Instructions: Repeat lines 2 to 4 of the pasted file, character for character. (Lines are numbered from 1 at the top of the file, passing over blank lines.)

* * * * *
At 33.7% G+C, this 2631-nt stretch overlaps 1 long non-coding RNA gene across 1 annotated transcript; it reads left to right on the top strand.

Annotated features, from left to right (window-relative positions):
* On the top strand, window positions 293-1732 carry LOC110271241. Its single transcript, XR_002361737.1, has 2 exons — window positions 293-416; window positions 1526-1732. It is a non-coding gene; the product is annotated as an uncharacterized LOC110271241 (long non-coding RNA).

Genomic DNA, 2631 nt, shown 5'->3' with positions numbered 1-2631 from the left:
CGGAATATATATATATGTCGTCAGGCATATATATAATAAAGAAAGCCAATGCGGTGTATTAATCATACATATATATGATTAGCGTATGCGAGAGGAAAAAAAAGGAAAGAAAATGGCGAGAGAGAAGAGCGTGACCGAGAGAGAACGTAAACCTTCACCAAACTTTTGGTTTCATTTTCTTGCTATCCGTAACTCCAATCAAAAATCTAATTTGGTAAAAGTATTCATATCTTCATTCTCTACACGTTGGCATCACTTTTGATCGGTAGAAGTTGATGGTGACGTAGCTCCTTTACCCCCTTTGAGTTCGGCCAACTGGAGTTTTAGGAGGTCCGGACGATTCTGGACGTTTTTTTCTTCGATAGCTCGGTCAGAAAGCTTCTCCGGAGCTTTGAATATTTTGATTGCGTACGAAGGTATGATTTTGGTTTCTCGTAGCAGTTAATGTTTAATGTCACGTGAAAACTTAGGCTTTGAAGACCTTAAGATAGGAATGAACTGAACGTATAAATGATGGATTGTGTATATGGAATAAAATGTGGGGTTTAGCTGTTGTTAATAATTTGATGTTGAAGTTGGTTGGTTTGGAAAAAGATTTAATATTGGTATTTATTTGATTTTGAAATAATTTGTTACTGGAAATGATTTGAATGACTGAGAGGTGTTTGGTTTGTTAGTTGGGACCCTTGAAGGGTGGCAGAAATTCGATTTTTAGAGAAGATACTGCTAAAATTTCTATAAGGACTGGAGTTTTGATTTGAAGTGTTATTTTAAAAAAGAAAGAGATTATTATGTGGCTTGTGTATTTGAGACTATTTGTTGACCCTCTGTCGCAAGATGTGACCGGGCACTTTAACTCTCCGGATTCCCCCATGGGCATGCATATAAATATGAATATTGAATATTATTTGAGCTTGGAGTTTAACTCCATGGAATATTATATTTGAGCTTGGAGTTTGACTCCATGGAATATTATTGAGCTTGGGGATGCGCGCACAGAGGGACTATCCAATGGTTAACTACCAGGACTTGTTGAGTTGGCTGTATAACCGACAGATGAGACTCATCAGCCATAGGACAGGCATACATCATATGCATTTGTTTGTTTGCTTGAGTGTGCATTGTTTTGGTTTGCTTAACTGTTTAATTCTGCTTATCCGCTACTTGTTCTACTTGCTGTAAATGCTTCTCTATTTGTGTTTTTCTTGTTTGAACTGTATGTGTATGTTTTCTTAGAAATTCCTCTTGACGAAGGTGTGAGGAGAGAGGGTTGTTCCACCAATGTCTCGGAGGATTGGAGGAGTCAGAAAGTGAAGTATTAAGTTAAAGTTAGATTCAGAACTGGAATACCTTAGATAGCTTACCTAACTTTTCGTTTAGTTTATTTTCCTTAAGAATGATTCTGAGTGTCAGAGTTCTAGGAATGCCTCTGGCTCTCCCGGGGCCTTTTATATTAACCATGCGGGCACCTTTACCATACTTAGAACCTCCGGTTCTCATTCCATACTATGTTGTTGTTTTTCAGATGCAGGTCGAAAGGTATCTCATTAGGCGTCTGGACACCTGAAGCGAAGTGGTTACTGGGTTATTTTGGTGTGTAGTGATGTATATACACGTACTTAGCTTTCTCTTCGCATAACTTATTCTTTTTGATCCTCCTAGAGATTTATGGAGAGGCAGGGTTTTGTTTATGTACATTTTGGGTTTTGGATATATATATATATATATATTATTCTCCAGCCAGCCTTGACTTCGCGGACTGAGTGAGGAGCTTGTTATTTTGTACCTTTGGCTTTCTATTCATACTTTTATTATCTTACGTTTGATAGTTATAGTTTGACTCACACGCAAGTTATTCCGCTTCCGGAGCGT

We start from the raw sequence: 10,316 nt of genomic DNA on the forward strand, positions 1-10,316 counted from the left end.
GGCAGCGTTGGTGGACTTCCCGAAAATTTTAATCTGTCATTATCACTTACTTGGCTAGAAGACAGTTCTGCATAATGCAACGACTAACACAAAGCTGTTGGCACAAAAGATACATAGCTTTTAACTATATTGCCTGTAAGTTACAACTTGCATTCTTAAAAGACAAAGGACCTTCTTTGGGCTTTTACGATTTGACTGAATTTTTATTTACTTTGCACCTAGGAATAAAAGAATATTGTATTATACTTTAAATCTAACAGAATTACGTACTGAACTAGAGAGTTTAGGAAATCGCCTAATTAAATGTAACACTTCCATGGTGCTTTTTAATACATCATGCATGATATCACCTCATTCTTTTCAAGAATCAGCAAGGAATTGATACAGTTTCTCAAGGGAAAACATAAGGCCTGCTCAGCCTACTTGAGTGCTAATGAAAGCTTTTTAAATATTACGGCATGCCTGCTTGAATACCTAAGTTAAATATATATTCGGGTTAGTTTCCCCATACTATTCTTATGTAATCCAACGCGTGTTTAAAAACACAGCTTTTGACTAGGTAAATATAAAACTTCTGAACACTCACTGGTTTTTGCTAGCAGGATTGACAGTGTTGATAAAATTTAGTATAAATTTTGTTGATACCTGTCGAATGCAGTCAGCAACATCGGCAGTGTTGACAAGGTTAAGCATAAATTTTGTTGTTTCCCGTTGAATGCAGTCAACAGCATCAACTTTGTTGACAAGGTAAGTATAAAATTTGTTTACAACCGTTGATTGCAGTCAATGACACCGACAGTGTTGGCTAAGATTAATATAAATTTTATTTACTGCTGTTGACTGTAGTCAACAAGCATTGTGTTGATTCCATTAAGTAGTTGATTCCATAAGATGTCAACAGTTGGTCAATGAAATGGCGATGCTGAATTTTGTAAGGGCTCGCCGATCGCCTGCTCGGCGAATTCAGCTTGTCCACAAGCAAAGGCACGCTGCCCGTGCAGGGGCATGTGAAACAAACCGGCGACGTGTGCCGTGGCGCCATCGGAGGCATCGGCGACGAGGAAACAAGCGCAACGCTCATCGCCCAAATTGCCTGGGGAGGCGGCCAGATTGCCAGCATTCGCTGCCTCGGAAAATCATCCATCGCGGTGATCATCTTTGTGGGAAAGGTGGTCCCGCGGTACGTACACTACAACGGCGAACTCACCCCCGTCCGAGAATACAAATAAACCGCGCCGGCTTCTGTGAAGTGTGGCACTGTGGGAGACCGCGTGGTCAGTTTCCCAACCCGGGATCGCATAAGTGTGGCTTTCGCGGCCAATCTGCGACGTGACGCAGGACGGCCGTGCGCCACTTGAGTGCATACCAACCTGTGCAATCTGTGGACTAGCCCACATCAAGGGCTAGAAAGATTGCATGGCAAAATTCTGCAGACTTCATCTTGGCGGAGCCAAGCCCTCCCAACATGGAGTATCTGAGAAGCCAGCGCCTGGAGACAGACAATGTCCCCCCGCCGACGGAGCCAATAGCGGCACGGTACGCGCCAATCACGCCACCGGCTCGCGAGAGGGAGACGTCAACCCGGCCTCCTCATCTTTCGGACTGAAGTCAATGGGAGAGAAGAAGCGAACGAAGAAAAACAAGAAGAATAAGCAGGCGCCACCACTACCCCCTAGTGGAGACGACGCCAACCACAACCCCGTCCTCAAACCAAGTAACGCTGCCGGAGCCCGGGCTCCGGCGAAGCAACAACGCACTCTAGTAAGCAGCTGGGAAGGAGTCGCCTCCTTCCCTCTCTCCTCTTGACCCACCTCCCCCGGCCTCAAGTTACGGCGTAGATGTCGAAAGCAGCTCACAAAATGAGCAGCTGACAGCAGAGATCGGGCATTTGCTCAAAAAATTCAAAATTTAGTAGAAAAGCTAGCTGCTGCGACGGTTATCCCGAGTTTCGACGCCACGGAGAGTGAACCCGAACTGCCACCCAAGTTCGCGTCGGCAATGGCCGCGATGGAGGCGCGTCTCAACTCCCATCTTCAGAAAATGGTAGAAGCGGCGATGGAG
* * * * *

Annotated features, from left to right (window-relative positions):
* On the top strand, window positions 293-1732 carry LOC110271241. Its single transcript, XR_002361737.1, has 2 exons — window positions 293-416; window positions 1526-1732. It is a non-coding gene; the product is annotated as an uncharacterized LOC110271241 (long non-coding RNA).

Genomic DNA, 2631 nt, shown 5'->3' with positions numbered 1-2631 from the left: